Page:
Associations between dietary pattern and lifestyle, anthropometry and other health indicators in the elderly participants of the EPIC-Italy cohort.Nutr Metab Cardiovasc Dis. 2006 Apr; 16(3):186-201.NM
Epidemiological studies have shown that dietary behaviour is an important aetiological factor in various chronic diseases. We used principal component factor analysis to identify dietary patterns and to examine the associations of these patterns with health-related variables in a sample of elderly (> or =60 years) Italians participating in the European Prospective Investigation into Cancer and Nutrition (EPIC).
METHODS AND RESULTS
Exploratory factor analysis was applied to the intake of food groups as estimated by semi-quantitative food questionnaires. Individual participants were assigned factor scores, indicating the extent to which their diet conformed to each of the four dietary patterns identified: prudent (cooked vegetables, pulses, cabbage, seed oil and fish); pasta & meat (pasta, tomato sauce, red meat, processed meat, bread and wine); olive oil & salad (raw vegetables, olive oil, soup and chicken); and sweet & dairy (sugar, cakes, ice cream, coffee and dairy). Highly educated people had high scores on prudent and low scores on pasta & meat. The pasta & meat and prudent patterns were strongly positively associated with body mass index (BMI) and waist-to-hip ratio (WHR) in men and women. Hyperlipidaemic men and women consumed more of the prudent and olive oil & salad patterns and less of the sweet & dairy pattern than those with normal lipids. The olive oil & salad was significantly higher and the pasta & meat and sweet & dairy patterns significantly lower in men and women who had dieted over the previous year, suggesting awareness of the health consequences of these patterns.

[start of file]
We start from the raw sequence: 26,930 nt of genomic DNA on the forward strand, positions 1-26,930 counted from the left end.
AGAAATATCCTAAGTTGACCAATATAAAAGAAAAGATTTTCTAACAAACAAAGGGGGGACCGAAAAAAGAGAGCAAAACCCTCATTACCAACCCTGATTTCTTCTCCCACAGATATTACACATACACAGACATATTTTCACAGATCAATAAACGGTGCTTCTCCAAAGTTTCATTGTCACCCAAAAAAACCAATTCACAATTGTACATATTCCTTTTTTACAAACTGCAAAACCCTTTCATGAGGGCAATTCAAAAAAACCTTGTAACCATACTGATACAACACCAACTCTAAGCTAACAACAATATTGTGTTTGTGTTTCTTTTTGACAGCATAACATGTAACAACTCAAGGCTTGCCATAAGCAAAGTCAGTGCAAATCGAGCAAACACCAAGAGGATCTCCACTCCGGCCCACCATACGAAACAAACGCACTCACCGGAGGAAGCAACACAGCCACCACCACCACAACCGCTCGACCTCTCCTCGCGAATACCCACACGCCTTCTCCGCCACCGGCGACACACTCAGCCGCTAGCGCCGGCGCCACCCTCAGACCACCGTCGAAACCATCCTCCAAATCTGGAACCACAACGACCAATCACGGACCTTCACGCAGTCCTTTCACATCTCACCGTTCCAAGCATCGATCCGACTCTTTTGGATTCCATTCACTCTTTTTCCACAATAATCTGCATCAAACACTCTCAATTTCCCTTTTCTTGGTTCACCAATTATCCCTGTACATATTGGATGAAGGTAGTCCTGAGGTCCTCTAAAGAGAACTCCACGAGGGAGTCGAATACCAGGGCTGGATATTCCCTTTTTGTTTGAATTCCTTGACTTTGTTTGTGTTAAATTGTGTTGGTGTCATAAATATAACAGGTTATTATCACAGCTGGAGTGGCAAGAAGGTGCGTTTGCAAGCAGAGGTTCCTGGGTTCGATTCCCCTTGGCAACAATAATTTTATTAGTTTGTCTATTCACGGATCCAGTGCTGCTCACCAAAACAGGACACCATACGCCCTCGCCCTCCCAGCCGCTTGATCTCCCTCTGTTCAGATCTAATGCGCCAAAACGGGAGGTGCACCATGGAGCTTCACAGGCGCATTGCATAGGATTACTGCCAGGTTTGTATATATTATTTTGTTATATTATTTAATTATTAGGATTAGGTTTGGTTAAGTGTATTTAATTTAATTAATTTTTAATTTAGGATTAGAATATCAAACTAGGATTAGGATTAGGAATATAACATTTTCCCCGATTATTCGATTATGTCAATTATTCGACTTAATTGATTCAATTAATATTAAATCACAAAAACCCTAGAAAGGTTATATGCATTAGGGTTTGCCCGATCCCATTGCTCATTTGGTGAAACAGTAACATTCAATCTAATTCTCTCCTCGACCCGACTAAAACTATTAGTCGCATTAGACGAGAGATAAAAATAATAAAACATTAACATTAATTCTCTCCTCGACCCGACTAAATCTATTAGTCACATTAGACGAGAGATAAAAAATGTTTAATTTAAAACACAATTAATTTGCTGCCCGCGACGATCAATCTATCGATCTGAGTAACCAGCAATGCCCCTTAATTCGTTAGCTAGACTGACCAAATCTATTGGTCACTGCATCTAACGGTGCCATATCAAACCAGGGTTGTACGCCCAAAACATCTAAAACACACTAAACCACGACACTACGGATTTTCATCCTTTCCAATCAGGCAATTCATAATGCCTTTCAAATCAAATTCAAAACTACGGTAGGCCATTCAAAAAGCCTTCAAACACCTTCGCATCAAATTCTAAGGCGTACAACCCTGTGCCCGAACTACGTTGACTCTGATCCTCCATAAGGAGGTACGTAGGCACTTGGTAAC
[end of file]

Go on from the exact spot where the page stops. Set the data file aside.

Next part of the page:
Dietary pattern analysis provides a characterization of recurrent dietary behaviour in elderly people, and can be used to provide tangible dietary advice to elderly people.